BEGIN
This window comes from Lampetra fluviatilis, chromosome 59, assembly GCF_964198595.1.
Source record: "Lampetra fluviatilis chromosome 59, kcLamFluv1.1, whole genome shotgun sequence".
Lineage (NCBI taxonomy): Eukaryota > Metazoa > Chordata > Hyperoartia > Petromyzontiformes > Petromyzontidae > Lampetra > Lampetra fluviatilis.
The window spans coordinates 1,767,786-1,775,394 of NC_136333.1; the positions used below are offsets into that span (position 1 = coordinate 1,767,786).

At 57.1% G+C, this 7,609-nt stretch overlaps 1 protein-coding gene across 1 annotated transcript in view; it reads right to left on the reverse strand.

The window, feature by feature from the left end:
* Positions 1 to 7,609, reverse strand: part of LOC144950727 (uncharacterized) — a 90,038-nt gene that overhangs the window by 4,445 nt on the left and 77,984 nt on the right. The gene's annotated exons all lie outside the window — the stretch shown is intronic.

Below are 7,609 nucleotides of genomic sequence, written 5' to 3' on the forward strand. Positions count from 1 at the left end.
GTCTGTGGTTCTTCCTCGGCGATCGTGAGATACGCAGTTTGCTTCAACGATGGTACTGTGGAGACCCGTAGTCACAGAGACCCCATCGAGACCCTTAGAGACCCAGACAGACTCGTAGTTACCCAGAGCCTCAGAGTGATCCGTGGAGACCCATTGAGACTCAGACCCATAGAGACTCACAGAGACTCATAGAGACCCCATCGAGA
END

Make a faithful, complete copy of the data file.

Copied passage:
This window comes from Lampetra fluviatilis, chromosome 59, assembly GCF_964198595.1.
Source record: "Lampetra fluviatilis chromosome 59, kcLamFluv1.1, whole genome shotgun sequence".
Lineage (NCBI taxonomy): Eukaryota > Metazoa > Chordata > Hyperoartia > Petromyzontiformes > Petromyzontidae > Lampetra > Lampetra fluviatilis.
The window spans coordinates 1,767,786-1,775,394 of NC_136333.1; the positions used below are offsets into that span (position 1 = coordinate 1,767,786).

At 57.1% G+C, this 7,609-nt stretch overlaps 1 protein-coding gene across 1 annotated transcript in view; it reads right to left on the reverse strand.

The window, feature by feature from the left end:
* Positions 1 to 7,609, reverse strand: part of LOC144950727 (uncharacterized) — a 90,038-nt gene that overhangs the window by 4,445 nt on the left and 77,984 nt on the right. The gene's annotated exons all lie outside the window — the stretch shown is intronic.

Below are 7,609 nucleotides of genomic sequence, written 5' to 3' on the forward strand. Positions count from 1 at the left end.
GTCTGTGGTTCTTCCTCGGCGATCGTGAGATACGCAGTTTGCTTCAACGATGGTACTGTGGAGACCCGTAGTCACAGAGACCCCATCGAGACCCTTAGAGACCCAGACAGACTCGTAGTTACCCAGAGCCTCAGAGTGATCCGTGGAGACCCATTGAGACTCAGACCCATAGAGACTCACAGAGACTCATAGAGACCCCATCGAGA